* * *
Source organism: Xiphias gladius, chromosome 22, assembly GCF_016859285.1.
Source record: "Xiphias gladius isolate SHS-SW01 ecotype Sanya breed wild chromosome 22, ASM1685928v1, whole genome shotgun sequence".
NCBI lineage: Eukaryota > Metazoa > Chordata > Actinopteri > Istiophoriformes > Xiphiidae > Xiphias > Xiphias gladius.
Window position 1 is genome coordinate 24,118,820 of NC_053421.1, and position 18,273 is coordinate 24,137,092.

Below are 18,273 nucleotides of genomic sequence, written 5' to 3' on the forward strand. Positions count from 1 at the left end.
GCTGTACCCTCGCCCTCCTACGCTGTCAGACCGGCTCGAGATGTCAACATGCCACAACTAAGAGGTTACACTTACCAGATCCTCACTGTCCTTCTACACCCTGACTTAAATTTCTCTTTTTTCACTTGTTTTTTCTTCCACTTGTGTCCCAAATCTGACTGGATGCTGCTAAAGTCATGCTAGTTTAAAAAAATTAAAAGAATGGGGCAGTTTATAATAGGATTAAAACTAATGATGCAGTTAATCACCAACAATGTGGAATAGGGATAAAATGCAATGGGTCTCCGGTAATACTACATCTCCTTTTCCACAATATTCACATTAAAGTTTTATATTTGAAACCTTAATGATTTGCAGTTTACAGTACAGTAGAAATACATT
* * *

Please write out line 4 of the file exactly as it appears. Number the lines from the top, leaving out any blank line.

Window position 1 is genome coordinate 24,118,820 of NC_053421.1, and position 18,273 is coordinate 24,137,092.